From Weibo to WeChat
: social media activism in China

Student thesis: Doctoral ThesisDoctor of Philosophy


This thesis looks at how social media in China are involved in online activism under different social, technological and political conditions. This line of enquiry is driven by the historical shift observed in China over the past few years, with contentious episodes of online mass incidents frequently taking place from 2010 to 2012, but declining significantly in the years since then. Studying this phenomenon is not only crucial to understanding contemporary China, but also interesting from a more general and theoretical perspective as the local occurrences are reflective of a global phenomenon: the nexus between social media and politics. Despite increasing scholarly interest in this topic, most studies have considered social media as a neutral technological tool, either for Internet users to disseminate information and create networks, or for the Chinese state to censor and monitor online activities. I argue that the dynamics of social media activism in China cannot be understood without a complex engagement with the technological affordances and commercial logic of social media platforms, the extensive but constantly evolving forms of online censorship, the patterns of collective action, and the Chinese society. Adopting this interdisciplinary perspective, the thesis analyses online mass incidents in China from 2010 to 2016, focusing on a number of incidents on Weibo and WeChat, the two most widely used Chinese social media platforms. I consider how these platforms are involved in forming online mass incidents and how their roles are shaped by the convergence of social, technological, political and commercial factors in different historical moments. This thesis proposes approaching online mass incidents as a particular manifestation of contemporary online crowds and utilising the notion of visibility as a central concept in analysing crowd formation. I look at how different actors, not only social media users, but also commercial online platforms and the state, are producing, competing and negotiating for what should be and how they can become visible in and through online contention. Empirically, I draw from 33 interviews with activists, platform company staff and online opinion leaders, as well as observing activists’ WeChat groups and undertaking content analysis of relevant social media texts. This thesis demonstrates that online mass incidents are far from being completely spontaneous; rather, they are highly complex episodes of online contention that emerge when a number of grievances meet with temporary openings in the online public sphere and find actors willing to recognise and amplify their visibility. The findings of this research contribute to our understanding of how Chinese social media activism is articulated through the interaction between activists, platforms and the state, and they shed important light on challenges and prospects for future activism in China.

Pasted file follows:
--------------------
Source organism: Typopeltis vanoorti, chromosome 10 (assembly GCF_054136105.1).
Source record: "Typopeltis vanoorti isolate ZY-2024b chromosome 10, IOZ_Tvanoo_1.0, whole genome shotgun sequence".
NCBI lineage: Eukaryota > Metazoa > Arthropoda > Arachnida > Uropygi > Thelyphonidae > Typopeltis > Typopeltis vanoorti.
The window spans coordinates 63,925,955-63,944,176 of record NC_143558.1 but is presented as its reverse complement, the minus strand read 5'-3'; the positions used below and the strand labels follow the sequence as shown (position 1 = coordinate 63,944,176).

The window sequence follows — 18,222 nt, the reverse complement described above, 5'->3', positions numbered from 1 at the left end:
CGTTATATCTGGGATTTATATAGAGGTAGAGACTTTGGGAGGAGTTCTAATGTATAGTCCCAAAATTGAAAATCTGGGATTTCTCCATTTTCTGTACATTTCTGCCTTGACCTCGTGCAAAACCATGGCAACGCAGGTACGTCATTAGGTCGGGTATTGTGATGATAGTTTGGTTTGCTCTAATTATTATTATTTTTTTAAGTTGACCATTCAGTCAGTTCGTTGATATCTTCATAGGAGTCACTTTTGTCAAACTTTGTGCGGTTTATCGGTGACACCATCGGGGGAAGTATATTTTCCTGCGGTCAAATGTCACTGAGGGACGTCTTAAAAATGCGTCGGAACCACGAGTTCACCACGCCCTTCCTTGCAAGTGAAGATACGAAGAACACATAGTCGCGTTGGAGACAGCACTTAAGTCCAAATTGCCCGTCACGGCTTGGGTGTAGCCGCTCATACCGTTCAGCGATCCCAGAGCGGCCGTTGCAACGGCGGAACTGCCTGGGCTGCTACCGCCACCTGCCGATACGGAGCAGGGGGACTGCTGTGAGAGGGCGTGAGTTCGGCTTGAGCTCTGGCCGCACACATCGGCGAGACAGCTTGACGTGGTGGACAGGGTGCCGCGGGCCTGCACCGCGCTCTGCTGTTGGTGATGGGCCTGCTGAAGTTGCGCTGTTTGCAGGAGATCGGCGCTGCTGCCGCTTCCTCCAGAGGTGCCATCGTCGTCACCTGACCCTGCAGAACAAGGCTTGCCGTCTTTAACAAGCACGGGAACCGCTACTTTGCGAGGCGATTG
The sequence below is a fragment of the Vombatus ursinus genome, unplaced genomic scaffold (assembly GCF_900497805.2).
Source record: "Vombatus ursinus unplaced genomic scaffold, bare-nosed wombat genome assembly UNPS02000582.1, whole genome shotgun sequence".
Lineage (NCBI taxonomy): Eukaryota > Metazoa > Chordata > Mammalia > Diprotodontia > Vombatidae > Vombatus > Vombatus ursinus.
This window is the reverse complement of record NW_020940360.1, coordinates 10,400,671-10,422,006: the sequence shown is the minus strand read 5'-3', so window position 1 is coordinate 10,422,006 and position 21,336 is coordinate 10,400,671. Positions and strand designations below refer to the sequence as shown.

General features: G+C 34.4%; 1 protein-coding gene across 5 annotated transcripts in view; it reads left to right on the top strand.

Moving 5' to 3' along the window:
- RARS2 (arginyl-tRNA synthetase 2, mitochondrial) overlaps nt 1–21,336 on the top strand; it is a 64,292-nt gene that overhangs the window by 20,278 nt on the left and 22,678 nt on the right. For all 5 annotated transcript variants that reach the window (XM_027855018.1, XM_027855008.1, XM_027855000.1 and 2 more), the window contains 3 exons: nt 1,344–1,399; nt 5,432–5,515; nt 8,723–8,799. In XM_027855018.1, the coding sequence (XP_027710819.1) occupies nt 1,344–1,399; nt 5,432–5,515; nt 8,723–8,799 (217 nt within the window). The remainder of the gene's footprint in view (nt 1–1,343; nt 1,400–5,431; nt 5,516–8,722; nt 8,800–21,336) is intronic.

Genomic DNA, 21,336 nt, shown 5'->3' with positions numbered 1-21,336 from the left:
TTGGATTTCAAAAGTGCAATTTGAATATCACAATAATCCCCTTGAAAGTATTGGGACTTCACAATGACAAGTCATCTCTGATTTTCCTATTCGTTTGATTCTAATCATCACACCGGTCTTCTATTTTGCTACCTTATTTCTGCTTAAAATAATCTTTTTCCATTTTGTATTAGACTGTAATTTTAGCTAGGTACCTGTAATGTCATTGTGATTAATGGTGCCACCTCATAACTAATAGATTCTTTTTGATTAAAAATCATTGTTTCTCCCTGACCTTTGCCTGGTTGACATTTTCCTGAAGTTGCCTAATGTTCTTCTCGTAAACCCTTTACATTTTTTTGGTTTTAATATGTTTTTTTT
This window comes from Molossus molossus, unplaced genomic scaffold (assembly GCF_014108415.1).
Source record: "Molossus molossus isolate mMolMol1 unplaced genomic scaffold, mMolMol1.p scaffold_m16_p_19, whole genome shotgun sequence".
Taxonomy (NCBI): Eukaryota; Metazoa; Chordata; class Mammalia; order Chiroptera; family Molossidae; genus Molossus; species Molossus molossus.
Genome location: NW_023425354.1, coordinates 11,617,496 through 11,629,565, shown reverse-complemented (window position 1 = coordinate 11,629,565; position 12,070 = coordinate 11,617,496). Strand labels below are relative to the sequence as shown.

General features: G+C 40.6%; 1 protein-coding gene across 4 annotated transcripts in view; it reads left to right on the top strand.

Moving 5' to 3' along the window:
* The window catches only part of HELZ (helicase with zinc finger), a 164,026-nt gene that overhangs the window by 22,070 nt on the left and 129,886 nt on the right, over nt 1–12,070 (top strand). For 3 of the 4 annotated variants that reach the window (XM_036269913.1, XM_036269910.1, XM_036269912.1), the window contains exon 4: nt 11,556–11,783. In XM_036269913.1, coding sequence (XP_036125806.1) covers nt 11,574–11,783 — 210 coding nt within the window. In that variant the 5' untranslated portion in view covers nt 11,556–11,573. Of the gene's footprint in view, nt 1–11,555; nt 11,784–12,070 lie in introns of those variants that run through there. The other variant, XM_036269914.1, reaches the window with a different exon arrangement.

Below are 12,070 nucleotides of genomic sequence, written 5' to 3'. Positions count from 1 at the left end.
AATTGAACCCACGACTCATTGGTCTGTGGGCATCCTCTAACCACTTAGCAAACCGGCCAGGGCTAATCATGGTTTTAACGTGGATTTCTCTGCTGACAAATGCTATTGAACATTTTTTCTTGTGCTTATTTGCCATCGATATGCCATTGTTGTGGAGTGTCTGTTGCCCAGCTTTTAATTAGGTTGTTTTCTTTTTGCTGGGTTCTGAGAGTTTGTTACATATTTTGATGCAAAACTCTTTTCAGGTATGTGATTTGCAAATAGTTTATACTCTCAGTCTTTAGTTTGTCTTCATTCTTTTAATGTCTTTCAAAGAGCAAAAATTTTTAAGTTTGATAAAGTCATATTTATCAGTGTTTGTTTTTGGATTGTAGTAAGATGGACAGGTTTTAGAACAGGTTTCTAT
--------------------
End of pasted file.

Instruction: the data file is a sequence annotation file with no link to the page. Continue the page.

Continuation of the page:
Date of Award1 Jul 2019
Original languageEnglish
Awarding Institution
  • King's College London
SupervisorPaolo Gerbaudo (Supervisor) & Mark Coté (Supervisor)

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